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Safety Standards Keep Fresh Chicken At Bay

by 5m Editor
23 August 2007, at 10:47am

SOUTH KOREA - Commissary shoppers in South Korea are still asking: "Where’s the fresh chicken?" as the Defense Commissary Agency continues to stock and sell only those products that come from DoD-approved sources.

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"Fresh poultry will return to commissary shelves in Korea only when laboratory testing consistently shows that the products supplied by local processing facilities contain no pathogens that can make our patrons ill."

Patrick Nixon, DeCA director and chief executive officer

DeCA policy is to stock only items that come from DoD-approved sources," said .Patrick Nixon, DeCA director and chief executive officer. "This policy ensures the safest possible products are available for DeCA patrons."

Fresh chicken has not been sold in the Korean theater since September 2006 when the product was pulled from commissaries after military food inspectors noted higher-than-normal bacteria levels in the chicken during routine testing.

Frozen poultry imported from U.S. suppliers is readily available in all U.S. Forces Korea commissaries, but fresh poultry will not be returning to stores until military food inspectors are satisfied that local processing facilities meet DeCA’s rigid standards, Nixon said.

"The chicken processing plant used by DeCA had passed local quality standards, but our standards are more strict," Nixon said. "I understand our customers are anxious to have fresh chicken back on the shelves, but we will not put any product in your commissary until we are completely satisfied that what we are providing is as wholesome as possible."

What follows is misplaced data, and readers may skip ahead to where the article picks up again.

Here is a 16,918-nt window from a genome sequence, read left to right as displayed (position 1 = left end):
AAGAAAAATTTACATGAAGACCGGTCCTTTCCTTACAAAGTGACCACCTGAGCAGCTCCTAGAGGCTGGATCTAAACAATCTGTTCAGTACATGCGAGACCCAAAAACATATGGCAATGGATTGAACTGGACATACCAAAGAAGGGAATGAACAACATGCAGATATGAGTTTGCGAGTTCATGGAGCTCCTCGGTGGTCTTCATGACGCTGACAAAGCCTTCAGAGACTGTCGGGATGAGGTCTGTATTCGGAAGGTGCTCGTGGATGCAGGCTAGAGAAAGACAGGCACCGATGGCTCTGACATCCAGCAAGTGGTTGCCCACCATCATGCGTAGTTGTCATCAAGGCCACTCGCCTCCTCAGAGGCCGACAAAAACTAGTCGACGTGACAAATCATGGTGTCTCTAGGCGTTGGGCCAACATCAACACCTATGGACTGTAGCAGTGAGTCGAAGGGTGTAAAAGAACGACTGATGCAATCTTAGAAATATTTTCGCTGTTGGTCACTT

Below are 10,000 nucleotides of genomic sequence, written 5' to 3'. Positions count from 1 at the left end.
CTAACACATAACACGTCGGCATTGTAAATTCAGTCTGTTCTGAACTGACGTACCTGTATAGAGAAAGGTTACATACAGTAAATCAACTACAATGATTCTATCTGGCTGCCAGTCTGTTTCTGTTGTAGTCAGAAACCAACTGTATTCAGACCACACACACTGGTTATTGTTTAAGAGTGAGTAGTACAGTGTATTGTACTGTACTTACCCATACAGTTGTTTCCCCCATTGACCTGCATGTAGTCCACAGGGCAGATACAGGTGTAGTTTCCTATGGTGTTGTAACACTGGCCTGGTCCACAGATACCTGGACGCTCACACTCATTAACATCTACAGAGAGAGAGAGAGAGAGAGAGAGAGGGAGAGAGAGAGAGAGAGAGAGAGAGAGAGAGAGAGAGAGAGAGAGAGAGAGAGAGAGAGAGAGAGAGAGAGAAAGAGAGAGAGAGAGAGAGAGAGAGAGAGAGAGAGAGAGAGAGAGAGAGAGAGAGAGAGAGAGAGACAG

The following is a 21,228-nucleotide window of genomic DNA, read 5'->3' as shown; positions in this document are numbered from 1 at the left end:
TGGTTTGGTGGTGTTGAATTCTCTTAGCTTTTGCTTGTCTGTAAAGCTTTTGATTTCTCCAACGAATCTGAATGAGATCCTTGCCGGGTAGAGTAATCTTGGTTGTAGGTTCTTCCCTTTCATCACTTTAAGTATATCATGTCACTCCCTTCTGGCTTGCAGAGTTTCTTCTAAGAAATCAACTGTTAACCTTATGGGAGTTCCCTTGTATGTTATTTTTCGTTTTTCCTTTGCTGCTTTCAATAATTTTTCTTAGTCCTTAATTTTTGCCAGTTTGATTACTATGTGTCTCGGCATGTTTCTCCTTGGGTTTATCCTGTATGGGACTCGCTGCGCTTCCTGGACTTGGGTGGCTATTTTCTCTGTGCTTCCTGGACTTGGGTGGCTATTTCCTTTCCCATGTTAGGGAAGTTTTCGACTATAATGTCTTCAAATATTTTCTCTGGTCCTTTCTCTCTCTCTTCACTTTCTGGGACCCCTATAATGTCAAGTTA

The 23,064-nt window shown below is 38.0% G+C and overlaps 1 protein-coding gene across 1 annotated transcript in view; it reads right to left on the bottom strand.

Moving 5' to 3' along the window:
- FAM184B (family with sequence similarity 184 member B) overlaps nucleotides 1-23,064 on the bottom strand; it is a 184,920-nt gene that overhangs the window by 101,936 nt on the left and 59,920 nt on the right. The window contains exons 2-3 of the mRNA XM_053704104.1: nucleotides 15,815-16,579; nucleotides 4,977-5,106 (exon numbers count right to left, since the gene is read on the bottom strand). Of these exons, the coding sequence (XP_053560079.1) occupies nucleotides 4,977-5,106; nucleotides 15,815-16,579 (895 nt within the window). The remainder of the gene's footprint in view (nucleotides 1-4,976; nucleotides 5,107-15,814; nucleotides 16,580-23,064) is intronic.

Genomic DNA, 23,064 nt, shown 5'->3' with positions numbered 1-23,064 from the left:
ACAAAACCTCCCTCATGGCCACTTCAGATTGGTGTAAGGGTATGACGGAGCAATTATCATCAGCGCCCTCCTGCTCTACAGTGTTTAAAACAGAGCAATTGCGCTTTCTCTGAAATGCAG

According to Nixon, DeCA’s policy abides by the approved source standards established by the U.S. Army Veterinary Command.

"As a result of these established standards, our commissaries have an extra layer of food safety for our patrons," he said. "Fresh poultry will return to commissary shelves in Korea only when laboratory testing consistently shows that the products supplied by local processing facilities contain no pathogens that can make our patrons ill."

About DeCA: The Defense Commissary Agency operates a worldwide chain of commissaries providing groceries to military personnel, retirees and their families in a safe and secure shopping environment. Authorized patrons purchase items at cost plus a 5-percent surcharge, which covers the costs of building new commissaries and modernizing existing ones. Shoppers save an average of more than 30 percent on their purchases compared to commercial prices – savings worth about $3,000 annually for a family of four. A core military family support element, and a valued part of military pay and benefits, commissaries contribute to family readiness, enhance the quality of life for America’s military and their families, and help recruit and retain the best and brightest men and women to serve their country.

5m Editor